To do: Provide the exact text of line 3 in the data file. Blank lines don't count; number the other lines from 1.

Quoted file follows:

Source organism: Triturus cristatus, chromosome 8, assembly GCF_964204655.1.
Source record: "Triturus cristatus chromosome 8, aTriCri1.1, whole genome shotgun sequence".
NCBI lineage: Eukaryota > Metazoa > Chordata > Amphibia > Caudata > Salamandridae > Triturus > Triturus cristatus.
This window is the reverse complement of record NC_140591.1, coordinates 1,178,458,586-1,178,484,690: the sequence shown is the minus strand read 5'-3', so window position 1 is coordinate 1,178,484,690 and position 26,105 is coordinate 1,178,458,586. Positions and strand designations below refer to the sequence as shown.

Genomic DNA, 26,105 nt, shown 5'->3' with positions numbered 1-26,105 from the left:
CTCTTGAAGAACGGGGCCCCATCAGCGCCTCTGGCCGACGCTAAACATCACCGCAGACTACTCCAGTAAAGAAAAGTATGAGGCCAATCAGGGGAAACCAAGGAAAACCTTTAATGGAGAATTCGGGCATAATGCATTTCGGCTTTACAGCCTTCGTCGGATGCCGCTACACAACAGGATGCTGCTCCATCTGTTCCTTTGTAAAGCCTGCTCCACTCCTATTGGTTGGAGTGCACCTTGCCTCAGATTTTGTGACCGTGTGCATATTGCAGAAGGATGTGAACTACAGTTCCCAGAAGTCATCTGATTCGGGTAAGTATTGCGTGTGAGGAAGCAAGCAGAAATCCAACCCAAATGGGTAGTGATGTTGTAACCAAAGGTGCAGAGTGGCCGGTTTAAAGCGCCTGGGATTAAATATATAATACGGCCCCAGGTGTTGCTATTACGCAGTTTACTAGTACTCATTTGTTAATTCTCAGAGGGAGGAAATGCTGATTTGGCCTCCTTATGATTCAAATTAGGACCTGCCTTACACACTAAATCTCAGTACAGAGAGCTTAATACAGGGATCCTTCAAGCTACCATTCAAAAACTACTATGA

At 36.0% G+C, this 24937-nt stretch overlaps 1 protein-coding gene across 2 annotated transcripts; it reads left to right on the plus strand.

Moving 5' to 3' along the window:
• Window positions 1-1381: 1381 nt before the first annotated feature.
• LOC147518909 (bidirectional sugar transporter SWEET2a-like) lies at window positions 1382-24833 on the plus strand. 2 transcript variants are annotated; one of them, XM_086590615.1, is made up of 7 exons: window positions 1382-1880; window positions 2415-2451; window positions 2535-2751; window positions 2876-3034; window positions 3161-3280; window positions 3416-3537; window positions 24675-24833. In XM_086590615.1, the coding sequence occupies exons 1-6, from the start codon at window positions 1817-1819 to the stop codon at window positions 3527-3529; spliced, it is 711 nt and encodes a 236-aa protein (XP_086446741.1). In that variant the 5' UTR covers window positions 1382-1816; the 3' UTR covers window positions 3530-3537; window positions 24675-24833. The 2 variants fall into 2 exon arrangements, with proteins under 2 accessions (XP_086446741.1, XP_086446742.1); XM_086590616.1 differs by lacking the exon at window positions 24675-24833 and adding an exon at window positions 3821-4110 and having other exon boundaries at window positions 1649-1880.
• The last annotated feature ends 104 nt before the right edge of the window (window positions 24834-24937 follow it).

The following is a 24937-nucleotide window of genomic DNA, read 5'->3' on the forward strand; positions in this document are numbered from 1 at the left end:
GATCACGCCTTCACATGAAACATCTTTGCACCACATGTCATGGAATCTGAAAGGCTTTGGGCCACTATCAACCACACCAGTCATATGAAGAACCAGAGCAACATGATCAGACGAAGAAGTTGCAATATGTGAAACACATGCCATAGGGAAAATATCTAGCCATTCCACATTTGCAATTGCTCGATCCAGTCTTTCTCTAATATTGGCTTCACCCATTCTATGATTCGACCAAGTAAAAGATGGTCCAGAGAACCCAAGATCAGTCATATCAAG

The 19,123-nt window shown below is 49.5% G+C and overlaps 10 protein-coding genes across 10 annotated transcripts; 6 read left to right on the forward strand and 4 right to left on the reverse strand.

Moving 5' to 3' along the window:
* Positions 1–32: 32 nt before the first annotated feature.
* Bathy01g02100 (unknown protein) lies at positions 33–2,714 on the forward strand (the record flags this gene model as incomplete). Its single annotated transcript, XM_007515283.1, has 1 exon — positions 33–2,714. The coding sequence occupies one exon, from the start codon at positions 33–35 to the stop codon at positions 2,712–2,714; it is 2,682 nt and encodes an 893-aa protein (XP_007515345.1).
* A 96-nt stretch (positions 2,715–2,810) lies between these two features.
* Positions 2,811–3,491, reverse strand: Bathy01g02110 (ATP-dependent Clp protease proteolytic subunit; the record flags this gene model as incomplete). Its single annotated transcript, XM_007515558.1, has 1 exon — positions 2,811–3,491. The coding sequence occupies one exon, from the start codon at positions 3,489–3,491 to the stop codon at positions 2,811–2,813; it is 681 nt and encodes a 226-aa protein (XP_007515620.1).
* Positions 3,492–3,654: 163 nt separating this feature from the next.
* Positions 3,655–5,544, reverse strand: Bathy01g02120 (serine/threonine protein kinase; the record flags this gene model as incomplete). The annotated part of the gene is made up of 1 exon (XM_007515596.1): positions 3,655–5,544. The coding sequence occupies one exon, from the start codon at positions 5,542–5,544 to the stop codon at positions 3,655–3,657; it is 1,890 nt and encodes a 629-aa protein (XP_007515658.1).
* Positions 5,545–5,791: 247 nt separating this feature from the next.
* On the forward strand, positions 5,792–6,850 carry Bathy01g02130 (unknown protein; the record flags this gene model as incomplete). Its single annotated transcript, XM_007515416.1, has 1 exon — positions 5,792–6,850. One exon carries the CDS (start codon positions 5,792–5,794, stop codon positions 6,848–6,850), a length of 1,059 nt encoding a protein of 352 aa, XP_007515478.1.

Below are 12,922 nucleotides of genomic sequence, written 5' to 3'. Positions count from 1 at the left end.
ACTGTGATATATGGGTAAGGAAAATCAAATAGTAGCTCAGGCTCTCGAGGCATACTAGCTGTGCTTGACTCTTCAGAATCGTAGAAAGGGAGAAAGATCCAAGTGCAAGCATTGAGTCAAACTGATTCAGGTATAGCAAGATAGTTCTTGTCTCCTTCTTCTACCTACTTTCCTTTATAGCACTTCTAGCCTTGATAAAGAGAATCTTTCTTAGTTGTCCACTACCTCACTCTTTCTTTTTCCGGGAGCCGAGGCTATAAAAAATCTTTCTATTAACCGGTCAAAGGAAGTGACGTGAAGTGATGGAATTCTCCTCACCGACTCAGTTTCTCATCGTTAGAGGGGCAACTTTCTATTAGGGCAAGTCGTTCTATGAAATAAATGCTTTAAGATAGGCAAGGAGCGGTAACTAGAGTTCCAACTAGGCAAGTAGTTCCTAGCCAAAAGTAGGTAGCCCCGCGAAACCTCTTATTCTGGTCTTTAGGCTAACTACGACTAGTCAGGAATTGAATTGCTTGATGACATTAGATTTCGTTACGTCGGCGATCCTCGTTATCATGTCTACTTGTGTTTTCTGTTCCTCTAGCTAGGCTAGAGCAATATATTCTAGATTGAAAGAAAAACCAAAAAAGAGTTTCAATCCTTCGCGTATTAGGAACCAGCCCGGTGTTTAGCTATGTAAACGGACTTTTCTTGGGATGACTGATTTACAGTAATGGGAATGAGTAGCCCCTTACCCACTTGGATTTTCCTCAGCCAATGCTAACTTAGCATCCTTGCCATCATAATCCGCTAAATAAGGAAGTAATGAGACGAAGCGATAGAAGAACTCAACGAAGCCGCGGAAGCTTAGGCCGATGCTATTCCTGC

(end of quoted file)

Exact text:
NCBI lineage: Eukaryota > Metazoa > Chordata > Amphibia > Caudata > Salamandridae > Triturus > Triturus cristatus.